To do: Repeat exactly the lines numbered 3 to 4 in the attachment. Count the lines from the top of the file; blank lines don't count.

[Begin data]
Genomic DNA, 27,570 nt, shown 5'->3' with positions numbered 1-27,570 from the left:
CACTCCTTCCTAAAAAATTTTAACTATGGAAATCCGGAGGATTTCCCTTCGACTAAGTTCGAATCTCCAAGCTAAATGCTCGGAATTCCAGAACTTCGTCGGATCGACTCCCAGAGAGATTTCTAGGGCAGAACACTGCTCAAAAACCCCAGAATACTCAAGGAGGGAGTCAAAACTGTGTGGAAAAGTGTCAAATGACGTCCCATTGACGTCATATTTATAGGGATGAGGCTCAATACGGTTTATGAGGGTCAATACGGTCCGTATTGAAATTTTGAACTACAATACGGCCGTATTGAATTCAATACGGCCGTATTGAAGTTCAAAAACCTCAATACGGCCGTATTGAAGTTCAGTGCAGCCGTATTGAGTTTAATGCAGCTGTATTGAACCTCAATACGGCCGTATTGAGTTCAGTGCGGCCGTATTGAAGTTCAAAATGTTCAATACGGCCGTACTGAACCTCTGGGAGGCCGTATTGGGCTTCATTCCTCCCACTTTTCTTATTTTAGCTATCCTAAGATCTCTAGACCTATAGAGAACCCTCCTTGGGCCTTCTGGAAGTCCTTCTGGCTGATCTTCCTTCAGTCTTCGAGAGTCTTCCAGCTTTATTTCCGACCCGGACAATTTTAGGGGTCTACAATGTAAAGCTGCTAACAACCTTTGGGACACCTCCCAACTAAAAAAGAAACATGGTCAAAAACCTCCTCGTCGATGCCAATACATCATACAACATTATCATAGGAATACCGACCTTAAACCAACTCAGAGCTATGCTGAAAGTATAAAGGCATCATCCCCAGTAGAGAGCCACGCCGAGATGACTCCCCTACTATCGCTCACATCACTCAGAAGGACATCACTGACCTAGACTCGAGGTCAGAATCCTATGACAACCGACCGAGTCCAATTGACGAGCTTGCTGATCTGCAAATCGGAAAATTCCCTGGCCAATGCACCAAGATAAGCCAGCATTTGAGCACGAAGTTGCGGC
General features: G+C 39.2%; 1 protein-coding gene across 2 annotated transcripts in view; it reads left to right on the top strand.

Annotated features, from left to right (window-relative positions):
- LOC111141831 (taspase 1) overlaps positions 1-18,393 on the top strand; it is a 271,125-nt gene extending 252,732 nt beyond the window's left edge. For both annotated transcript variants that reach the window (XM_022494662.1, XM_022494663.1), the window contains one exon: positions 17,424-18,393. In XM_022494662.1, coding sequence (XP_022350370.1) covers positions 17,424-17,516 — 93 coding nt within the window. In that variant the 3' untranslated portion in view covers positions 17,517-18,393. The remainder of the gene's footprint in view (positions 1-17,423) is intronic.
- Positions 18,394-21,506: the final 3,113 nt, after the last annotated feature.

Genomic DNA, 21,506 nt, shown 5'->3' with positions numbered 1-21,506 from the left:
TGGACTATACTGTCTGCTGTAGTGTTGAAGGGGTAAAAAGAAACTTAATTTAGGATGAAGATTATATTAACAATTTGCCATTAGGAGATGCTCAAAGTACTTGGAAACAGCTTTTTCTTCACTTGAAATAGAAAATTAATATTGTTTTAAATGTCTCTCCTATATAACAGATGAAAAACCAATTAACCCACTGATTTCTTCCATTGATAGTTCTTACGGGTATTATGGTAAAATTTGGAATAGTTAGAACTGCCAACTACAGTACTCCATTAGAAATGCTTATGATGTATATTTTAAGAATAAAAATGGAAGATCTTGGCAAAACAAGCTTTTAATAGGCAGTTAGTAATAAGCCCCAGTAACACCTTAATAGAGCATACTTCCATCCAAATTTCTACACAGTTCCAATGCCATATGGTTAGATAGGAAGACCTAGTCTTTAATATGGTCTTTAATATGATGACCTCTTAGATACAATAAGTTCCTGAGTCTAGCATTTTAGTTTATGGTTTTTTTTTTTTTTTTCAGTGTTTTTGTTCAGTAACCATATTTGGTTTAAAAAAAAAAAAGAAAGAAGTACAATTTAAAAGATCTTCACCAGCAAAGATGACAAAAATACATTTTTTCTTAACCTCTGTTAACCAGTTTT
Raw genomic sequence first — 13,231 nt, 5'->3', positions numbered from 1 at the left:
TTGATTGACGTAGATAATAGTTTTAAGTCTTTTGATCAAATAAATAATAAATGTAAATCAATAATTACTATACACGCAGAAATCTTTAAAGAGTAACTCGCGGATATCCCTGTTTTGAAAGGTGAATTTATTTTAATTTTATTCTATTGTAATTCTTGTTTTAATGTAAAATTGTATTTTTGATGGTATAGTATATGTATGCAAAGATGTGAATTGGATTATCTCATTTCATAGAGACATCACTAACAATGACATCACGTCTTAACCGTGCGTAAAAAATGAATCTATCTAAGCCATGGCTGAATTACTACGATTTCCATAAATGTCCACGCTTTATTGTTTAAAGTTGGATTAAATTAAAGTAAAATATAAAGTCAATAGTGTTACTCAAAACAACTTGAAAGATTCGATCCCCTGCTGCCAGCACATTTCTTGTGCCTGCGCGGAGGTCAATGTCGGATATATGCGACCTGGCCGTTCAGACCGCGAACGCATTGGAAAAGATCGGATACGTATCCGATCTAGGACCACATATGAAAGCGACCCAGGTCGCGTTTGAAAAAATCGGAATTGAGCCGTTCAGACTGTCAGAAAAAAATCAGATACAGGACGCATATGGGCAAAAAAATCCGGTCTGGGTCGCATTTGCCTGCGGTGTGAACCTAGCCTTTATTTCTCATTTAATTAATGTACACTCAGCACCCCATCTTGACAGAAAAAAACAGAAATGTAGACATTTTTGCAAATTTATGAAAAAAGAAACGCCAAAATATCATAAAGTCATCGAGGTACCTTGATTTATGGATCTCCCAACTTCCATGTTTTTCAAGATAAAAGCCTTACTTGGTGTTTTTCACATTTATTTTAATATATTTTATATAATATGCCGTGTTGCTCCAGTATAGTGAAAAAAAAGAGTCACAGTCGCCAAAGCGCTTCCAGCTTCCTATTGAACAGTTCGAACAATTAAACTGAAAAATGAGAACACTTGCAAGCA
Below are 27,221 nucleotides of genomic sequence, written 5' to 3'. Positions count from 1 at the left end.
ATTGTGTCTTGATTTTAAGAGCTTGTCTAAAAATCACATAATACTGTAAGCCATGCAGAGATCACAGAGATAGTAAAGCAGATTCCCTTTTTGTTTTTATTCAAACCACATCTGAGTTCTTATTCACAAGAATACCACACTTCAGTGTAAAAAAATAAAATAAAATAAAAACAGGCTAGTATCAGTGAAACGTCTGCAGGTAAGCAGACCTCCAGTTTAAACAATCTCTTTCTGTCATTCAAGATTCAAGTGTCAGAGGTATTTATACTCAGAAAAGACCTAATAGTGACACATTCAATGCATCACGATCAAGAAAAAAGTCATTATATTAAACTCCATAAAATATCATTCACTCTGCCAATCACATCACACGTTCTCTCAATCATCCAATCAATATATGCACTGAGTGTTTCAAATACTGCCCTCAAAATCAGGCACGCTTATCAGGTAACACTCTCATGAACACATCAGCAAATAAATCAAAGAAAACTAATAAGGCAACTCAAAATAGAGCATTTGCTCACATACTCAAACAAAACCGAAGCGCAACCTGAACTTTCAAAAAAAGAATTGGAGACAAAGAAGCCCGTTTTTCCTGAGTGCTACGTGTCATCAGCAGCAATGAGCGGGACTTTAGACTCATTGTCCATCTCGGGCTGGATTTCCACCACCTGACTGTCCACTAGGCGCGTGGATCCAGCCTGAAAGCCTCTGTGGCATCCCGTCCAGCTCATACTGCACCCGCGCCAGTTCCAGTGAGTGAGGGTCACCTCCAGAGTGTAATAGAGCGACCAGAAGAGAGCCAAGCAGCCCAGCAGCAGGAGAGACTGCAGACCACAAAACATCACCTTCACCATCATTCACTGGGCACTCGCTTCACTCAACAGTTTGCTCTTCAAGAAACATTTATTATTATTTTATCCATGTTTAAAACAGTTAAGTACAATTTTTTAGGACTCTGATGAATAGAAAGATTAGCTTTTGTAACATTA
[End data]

General features: G+C 39.2%; 1 protein-coding gene across 2 annotated transcripts in view; it reads left to right on the top strand.

Annotated features, from left to right (window-relative positions):